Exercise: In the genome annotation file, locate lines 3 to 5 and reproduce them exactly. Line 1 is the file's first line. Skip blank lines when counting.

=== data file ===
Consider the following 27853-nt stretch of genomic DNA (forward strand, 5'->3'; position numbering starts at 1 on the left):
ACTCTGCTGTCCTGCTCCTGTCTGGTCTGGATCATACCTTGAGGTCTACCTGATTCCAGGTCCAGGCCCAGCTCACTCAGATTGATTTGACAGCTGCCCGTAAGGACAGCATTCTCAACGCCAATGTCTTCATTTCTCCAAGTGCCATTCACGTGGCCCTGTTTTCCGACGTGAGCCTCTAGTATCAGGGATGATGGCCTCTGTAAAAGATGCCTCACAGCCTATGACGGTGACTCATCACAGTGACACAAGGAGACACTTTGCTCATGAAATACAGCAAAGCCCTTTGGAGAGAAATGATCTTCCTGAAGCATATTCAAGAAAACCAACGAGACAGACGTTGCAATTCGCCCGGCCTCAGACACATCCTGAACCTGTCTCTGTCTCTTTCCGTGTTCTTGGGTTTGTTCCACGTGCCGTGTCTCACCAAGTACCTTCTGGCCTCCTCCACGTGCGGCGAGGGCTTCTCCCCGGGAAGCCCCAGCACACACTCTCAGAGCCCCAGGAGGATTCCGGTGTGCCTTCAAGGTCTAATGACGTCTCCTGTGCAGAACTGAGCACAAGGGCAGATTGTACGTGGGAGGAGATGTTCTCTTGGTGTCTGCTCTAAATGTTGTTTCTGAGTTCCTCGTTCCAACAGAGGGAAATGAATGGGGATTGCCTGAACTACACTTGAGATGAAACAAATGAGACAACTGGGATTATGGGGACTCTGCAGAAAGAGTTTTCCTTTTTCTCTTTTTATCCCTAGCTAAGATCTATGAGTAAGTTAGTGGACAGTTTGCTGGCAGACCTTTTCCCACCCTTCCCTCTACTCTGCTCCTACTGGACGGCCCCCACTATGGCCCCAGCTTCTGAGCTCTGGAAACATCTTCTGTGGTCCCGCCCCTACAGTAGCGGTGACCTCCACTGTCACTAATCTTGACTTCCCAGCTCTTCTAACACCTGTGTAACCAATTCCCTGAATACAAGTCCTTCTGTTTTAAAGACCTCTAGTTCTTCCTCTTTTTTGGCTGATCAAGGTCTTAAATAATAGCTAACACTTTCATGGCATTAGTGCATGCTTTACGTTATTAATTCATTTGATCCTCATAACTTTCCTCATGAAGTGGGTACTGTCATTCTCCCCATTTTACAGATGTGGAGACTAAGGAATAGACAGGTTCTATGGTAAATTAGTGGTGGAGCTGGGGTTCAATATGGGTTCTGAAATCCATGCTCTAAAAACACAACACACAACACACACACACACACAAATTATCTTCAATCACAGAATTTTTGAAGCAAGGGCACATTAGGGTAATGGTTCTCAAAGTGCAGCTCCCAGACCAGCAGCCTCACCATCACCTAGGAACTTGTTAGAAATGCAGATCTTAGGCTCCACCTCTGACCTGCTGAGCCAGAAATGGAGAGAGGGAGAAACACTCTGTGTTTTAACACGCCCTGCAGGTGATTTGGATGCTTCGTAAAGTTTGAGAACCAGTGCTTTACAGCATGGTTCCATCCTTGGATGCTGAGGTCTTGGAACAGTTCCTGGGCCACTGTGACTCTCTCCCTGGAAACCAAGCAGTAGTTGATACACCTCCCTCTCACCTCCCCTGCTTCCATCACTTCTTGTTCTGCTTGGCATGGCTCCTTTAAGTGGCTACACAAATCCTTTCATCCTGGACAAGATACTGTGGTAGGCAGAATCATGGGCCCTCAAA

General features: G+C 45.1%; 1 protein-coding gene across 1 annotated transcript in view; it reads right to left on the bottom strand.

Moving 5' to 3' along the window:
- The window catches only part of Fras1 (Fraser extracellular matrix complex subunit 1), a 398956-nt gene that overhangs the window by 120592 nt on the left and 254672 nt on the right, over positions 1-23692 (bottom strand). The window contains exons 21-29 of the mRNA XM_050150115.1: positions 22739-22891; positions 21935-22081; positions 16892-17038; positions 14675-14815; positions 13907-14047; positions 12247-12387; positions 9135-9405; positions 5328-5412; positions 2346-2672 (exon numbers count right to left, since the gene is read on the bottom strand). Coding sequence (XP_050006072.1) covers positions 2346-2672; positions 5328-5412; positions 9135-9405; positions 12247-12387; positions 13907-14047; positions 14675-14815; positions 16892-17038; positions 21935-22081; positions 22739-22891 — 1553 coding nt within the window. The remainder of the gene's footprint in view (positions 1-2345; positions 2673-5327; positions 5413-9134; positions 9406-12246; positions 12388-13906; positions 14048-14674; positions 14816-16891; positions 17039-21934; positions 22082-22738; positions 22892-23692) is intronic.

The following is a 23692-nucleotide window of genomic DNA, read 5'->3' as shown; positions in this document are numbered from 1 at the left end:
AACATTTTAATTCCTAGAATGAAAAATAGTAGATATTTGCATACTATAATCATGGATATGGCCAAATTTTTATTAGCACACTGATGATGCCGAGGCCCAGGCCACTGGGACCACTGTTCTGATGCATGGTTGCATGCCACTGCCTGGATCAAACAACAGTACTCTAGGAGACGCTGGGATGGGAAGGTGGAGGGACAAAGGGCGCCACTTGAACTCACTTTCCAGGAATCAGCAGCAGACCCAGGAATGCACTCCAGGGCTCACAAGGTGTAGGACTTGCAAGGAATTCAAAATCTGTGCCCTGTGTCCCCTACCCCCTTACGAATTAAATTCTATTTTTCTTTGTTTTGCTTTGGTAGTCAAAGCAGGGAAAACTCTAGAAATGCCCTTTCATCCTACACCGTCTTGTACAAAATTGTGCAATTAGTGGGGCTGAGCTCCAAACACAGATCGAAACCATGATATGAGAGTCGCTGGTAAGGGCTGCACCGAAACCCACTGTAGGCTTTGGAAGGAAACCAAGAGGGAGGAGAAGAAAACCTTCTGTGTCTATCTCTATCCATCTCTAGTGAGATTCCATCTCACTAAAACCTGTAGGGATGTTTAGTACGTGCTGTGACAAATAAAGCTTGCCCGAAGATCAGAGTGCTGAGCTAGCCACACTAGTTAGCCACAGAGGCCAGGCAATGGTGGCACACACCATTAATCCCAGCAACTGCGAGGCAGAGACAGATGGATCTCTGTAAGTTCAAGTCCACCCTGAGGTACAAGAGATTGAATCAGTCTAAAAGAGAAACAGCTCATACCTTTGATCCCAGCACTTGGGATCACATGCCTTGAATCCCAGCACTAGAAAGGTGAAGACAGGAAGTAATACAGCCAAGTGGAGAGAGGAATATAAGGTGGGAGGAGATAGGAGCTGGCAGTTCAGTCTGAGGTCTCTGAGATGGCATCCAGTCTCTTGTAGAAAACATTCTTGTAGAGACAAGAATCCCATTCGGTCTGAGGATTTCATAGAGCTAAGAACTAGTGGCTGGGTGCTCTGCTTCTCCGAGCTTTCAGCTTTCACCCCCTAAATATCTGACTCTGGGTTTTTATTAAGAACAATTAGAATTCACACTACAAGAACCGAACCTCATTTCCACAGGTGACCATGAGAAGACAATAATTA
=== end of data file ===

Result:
General features: G+C 45.1%; 1 protein-coding gene across 1 annotated transcript in view; it reads right to left on the bottom strand.

Moving 5' to 3' along the window:
- The window catches only part of Fras1 (Fraser extracellular matrix complex subunit 1), a 398956-nt gene that overhangs the window by 120592 nt on the left and 254672 nt on the right, over positions 1-23692 (bottom strand). The window contains exons 21-29 of the mRNA XM_050150115.1: positions 22739-22891; positions 21935-22081; positions 16892-17038; positions 14675-14815; positions 13907-14047; positions 12247-12387; positions 9135-9405; positions 5328-5412; positions 2346-2672 (exon numbers count right to left, since the gene is read on the bottom strand). Coding sequence (XP_050006072.1) covers positions 2346-2672; positions 5328-5412; positions 9135-9405; positions 12247-12387; positions 13907-14047; positions 14675-14815; positions 16892-17038; positions 21935-22081; positions 22739-22891 — 1553 coding nt within the window. The remainder of the gene's footprint in view (positions 1-2345; positions 2673-5327; positions 5413-9134; positions 9406-12246; positions 12388-13906; positions 14048-14674; positions 14816-16891; positions 17039-21934; positions 22082-22738; positions 22892-23692) is intronic.